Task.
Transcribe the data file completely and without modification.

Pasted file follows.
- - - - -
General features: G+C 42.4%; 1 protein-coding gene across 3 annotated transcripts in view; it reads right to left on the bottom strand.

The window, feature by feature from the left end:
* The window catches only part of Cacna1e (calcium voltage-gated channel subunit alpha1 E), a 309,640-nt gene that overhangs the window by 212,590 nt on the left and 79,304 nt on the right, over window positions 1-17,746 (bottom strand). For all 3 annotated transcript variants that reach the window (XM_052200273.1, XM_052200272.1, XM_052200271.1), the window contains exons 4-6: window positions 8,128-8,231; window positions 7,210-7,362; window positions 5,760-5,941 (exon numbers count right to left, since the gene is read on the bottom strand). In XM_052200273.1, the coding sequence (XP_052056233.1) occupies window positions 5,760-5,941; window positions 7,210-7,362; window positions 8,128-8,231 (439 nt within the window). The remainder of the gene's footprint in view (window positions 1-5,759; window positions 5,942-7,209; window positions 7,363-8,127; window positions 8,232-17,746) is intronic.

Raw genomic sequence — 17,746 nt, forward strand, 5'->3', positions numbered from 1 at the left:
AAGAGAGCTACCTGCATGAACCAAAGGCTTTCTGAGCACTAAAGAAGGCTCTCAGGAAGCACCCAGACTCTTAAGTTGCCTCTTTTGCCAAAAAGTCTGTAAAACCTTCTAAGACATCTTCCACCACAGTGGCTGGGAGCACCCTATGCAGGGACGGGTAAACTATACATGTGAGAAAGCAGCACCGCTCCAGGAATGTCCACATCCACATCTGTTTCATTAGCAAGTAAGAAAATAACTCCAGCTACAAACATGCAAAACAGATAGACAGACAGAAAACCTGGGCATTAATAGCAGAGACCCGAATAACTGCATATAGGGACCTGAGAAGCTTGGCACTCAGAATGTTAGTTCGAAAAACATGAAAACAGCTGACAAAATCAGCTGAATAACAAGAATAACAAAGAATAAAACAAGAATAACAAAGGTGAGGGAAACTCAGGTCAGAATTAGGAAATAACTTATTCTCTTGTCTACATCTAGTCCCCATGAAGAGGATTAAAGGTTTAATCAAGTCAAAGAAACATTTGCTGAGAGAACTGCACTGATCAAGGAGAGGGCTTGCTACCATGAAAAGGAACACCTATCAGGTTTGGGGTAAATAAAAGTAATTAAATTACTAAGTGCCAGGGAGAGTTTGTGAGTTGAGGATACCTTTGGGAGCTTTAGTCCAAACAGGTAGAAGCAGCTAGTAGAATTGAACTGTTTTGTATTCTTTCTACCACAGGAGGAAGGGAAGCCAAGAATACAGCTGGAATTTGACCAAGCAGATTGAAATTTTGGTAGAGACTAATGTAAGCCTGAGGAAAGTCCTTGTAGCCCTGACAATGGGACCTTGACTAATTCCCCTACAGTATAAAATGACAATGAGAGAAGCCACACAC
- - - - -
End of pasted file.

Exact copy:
General features: G+C 42.4%; 1 protein-coding gene across 3 annotated transcripts in view; it reads right to left on the bottom strand.

The window, feature by feature from the left end:
* The window catches only part of Cacna1e (calcium voltage-gated channel subunit alpha1 E), a 309,640-nt gene that overhangs the window by 212,590 nt on the left and 79,304 nt on the right, over window positions 1-17,746 (bottom strand). For all 3 annotated transcript variants that reach the window (XM_052200273.1, XM_052200272.1, XM_052200271.1), the window contains exons 4-6: window positions 8,128-8,231; window positions 7,210-7,362; window positions 5,760-5,941 (exon numbers count right to left, since the gene is read on the bottom strand). In XM_052200273.1, the coding sequence (XP_052056233.1) occupies window positions 5,760-5,941; window positions 7,210-7,362; window positions 8,128-8,231 (439 nt within the window). The remainder of the gene's footprint in view (window positions 1-5,759; window positions 5,942-7,209; window positions 7,363-8,127; window positions 8,232-17,746) is intronic.

Raw genomic sequence — 17,746 nt, forward strand, 5'->3', positions numbered from 1 at the left:
AAGAGAGCTACCTGCATGAACCAAAGGCTTTCTGAGCACTAAAGAAGGCTCTCAGGAAGCACCCAGACTCTTAAGTTGCCTCTTTTGCCAAAAAGTCTGTAAAACCTTCTAAGACATCTTCCACCACAGTGGCTGGGAGCACCCTATGCAGGGACGGGTAAACTATACATGTGAGAAAGCAGCACCGCTCCAGGAATGTCCACATCCACATCTGTTTCATTAGCAAGTAAGAAAATAACTCCAGCTACAAACATGCAAAACAGATAGACAGACAGAAAACCTGGGCATTAATAGCAGAGACCCGAATAACTGCATATAGGGACCTGAGAAGCTTGGCACTCAGAATGTTAGTTCGAAAAACATGAAAACAGCTGACAAAATCAGCTGAATAACAAGAATAACAAAGAATAAAACAAGAATAACAAAGGTGAGGGAAACTCAGGTCAGAATTAGGAAATAACTTATTCTCTTGTCTACATCTAGTCCCCATGAAGAGGATTAAAGGTTTAATCAAGTCAAAGAAACATTTGCTGAGAGAACTGCACTGATCAAGGAGAGGGCTTGCTACCATGAAAAGGAACACCTATCAGGTTTGGGGTAAATAAAAGTAATTAAATTACTAAGTGCCAGGGAGAGTTTGTGAGTTGAGGATACCTTTGGGAGCTTTAGTCCAAACAGGTAGAAGCAGCTAGTAGAATTGAACTGTTTTGTATTCTTTCTACCACAGGAGGAAGGGAAGCCAAGAATACAGCTGGAATTTGACCAAGCAGATTGAAATTTTGGTAGAGACTAATGTAAGCCTGAGGAAAGTCCTTGTAGCCCTGACAATGGGACCTTGACTAATTCCCCTACAGTATAAAATGACAATGAGAGAAGCCACACAC